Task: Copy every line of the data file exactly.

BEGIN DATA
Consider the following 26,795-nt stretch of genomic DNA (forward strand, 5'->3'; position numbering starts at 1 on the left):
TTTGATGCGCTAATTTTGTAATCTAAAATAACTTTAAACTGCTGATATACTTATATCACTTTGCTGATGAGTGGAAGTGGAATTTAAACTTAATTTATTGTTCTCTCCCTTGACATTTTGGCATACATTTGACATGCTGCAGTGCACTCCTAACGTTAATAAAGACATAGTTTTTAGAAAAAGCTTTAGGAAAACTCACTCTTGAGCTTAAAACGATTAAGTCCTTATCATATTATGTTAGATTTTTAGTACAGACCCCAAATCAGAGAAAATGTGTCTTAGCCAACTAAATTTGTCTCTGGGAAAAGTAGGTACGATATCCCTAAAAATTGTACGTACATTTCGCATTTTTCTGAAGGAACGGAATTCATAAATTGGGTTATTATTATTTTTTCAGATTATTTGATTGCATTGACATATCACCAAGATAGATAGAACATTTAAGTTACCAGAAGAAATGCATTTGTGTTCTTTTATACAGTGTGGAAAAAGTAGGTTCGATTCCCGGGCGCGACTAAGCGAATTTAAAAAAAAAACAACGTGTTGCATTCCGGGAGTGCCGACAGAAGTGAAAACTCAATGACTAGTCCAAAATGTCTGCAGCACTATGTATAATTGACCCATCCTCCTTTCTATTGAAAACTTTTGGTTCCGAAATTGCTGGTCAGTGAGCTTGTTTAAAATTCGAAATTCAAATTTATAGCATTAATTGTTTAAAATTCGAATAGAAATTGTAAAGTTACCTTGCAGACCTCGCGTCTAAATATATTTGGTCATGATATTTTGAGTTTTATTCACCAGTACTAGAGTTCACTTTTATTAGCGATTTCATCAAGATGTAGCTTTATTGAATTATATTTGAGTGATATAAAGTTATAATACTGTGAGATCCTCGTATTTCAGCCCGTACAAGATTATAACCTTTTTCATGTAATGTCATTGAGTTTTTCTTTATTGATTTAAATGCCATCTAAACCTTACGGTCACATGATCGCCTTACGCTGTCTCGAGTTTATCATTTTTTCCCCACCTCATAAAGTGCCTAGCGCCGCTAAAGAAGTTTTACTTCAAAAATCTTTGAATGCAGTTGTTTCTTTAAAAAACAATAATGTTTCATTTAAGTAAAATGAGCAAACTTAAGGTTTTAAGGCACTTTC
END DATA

Consider the following 26,795-nt stretch of genomic DNA (forward strand, 5'->3'; position numbering starts at 1 on the left):
TTTGATGCGCTAATTTTGTAATCTAAAATAACTTTAAACTGCTGATATACTTATATCACTTTGCTGATGAGTGGAAGTGGAATTTAAACTTAATTTATTGTTCTCTCCCTTGACATTTTGGCATACATTTGACATGCTGCAGTGCACTCCTAACGTTAATAAAGACATAGTTTTTAGAAAAAGCTTTAGGAAAACTCACTCTTGAGCTTAAAACGATTAAGTCCTTATCATATTATGTTAGATTTTTAGTACAGACCCCAAATCAGAGAAAATGTGTCTTAGCCAACTAAATTTGTCTCTGGGAAAAGTAGGTACGATATCCCTAAAAATTGTACGTACATTTCGCATTTTTCTGAAGGAACGGAATTCATAAATTGGGTTATTATTATTTTTTCAGATTATTTGATTGCATTGACATATCACCAAGATAGATAGAACATTTAAGTTACCAGAAGAAATGCATTTGTGTTCTTTTATACAGTGTGGAAAAAGTAGGTTCGATTCCCGGGCGCGACTAAGCGAATTTAAAAAAAAAACAACGTGTTGCATTCCGGGAGTGCCGACAGAAGTGAAAACTCAATGACTAGTCCAAAATGTCTGCAGCACTATGTATAATTGACCCATCCTCCTTTCTATTGAAAACTTTTGGTTCCGAAATTGCTGGTCAGTGAGCTTGTTTAAAATTCGAAATTCAAATTTATAGCATTAATTGTTTAAAATTCGAATAGAAATTGTAAAGTTACCTTGCAGACCTCGCGTCTAAATATATTTGGTCATGATATTTTGAGTTTTATTCACCAGTACTAGAGTTCACTTTTATTAGCGATTTCATCAAGATGTAGCTTTATTGAATTATATTTGAGTGATATAAAGTTATAATACTGTGAGATCCTCGTATTTCAGCCCGTACAAGATTATAACCTTTTTCATGTAATGTCATTGAGTTTTTCTTTATTGATTTAAATGCCATCTAAACCTTACGGTCACATGATCGCCTTACGCTGTCTCGAGTTTATCATTTTTTCCCCACCTCATAAAGTGCCTAGCGCCGCTAAAGAAGTTTTACTTCAAAAATCTTTGAATGCAGTTGTTTCTTTAAAAAACAATAATGTTTCATTTAAGTAAAATGAGCAAACTTAAGGTTTTAAGGCACTTTC